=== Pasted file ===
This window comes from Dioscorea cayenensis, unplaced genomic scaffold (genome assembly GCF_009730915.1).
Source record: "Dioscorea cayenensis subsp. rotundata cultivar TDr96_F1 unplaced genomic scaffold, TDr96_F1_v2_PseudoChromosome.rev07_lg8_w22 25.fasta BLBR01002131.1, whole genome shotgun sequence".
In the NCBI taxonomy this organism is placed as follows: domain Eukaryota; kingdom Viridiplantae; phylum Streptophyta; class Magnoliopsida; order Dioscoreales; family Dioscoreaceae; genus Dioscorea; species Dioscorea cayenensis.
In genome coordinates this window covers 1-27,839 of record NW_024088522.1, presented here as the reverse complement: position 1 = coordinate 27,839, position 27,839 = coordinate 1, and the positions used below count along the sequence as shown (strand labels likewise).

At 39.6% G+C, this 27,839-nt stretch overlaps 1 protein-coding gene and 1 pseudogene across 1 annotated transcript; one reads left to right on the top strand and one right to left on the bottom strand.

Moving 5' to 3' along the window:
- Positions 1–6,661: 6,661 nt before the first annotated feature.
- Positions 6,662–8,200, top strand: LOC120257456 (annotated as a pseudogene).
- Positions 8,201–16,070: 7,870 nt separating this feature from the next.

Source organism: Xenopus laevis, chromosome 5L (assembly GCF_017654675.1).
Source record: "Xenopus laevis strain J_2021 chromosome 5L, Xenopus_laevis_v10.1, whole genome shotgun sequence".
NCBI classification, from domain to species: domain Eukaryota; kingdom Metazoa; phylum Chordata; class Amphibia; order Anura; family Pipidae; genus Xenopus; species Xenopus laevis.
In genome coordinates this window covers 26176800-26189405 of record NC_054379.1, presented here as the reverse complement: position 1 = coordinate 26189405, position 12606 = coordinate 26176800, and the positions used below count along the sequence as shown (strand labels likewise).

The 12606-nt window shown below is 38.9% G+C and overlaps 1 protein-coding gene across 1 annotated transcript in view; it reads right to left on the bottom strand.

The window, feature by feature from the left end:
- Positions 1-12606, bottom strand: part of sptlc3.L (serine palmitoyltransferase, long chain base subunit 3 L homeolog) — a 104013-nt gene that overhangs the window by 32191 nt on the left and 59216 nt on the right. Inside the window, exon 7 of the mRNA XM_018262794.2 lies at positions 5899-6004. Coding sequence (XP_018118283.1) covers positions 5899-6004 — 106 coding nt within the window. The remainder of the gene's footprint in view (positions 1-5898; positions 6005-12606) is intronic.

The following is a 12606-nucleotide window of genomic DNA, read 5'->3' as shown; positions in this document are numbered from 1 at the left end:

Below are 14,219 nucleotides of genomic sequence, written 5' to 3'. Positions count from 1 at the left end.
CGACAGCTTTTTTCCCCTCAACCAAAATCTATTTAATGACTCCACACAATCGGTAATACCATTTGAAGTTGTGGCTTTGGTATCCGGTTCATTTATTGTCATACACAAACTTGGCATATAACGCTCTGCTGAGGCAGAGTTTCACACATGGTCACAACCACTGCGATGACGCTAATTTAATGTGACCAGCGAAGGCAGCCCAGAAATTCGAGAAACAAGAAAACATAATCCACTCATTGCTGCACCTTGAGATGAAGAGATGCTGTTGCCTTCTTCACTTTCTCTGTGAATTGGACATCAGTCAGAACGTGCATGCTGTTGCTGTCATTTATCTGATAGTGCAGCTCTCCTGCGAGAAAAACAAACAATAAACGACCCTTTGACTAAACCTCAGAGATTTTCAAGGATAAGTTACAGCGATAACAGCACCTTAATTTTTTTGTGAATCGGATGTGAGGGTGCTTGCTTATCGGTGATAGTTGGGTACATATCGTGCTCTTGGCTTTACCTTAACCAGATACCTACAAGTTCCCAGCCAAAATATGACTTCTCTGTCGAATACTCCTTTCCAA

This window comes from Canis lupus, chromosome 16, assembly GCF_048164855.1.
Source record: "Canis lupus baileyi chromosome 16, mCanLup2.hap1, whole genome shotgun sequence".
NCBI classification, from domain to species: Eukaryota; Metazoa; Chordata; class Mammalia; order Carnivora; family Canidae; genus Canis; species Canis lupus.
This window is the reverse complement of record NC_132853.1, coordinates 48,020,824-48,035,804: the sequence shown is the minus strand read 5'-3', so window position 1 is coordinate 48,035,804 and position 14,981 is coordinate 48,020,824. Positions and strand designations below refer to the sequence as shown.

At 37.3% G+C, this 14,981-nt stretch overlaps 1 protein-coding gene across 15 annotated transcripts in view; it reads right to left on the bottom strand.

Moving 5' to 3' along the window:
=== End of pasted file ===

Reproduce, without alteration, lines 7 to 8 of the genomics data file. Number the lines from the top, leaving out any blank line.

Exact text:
- Positions 1–6,661: 6,661 nt before the first annotated feature.
- Positions 6,662–8,200, top strand: LOC120257456 (annotated as a pseudogene).